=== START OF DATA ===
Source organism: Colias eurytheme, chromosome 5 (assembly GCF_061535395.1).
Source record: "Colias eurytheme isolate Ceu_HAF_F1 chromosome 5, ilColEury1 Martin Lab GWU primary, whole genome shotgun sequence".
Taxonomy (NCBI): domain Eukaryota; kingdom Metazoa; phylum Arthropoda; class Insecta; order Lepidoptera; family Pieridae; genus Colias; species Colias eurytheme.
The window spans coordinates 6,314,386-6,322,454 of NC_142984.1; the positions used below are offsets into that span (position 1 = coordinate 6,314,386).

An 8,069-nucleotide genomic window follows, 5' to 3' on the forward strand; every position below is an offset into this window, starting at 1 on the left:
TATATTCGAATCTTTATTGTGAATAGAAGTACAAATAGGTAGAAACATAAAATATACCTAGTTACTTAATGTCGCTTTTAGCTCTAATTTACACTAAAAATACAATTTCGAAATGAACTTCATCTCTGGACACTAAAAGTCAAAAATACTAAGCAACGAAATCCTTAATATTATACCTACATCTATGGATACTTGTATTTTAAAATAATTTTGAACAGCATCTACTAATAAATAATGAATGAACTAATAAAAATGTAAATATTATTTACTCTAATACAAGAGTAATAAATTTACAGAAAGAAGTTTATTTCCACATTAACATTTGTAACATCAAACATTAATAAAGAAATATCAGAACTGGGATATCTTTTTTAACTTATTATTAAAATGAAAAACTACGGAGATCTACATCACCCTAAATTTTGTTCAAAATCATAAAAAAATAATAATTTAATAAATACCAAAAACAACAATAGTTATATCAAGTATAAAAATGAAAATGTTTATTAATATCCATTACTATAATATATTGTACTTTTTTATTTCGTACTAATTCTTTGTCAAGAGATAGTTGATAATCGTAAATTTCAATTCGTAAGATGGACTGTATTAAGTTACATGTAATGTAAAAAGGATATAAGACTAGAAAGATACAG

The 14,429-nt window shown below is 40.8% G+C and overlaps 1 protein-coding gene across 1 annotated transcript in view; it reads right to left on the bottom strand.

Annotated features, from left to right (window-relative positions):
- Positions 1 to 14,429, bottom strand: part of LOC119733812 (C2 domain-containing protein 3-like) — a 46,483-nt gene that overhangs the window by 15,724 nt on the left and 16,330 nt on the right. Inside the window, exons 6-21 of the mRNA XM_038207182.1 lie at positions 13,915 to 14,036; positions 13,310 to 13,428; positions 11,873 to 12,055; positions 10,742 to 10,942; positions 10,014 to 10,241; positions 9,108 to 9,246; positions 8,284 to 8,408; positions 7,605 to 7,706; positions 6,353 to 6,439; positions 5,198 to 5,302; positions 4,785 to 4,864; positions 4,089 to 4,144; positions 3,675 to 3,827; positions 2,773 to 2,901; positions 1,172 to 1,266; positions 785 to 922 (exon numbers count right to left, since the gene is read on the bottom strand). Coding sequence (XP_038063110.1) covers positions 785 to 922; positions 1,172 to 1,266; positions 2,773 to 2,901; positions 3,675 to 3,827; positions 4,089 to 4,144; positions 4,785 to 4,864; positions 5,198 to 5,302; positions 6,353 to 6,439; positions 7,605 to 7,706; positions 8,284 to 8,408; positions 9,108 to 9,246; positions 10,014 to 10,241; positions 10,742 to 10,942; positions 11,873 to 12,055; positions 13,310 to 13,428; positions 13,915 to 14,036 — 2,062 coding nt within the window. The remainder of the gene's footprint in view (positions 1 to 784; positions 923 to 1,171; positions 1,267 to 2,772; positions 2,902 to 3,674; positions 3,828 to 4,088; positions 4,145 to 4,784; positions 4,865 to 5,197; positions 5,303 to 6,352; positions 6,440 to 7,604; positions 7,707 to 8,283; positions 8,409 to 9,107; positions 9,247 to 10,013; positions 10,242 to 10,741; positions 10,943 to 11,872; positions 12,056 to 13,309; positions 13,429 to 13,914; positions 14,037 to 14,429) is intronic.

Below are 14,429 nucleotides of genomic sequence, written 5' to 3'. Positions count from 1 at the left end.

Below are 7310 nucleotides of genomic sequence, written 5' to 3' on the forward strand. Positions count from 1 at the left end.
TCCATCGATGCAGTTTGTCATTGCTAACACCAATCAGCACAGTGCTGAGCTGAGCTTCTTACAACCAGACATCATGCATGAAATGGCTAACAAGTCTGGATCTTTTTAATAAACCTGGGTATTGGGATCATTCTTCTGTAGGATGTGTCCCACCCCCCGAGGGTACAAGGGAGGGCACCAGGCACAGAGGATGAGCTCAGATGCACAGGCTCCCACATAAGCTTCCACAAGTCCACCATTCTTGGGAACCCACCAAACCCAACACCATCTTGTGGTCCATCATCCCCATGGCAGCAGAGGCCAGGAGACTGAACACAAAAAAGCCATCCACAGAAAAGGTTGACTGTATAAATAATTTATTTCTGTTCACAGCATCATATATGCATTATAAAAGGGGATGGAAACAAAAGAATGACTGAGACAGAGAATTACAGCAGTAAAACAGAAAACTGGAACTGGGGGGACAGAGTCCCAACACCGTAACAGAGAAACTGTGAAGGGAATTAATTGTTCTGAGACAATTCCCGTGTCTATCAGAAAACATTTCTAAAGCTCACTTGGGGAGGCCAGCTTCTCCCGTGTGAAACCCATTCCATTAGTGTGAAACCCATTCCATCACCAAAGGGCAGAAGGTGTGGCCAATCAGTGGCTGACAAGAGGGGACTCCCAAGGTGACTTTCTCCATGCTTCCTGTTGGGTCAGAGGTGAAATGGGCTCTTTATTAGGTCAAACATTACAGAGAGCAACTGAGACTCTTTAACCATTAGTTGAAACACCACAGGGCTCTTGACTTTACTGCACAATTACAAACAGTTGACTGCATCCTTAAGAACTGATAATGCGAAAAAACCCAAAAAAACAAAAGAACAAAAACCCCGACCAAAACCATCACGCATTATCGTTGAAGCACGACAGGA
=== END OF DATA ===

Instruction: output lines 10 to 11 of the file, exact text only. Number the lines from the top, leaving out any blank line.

Below are 14,429 nucleotides of genomic sequence, written 5' to 3'. Positions count from 1 at the left end.

Below are 7310 nucleotides of genomic sequence, written 5' to 3' on the forward strand. Positions count from 1 at the left end.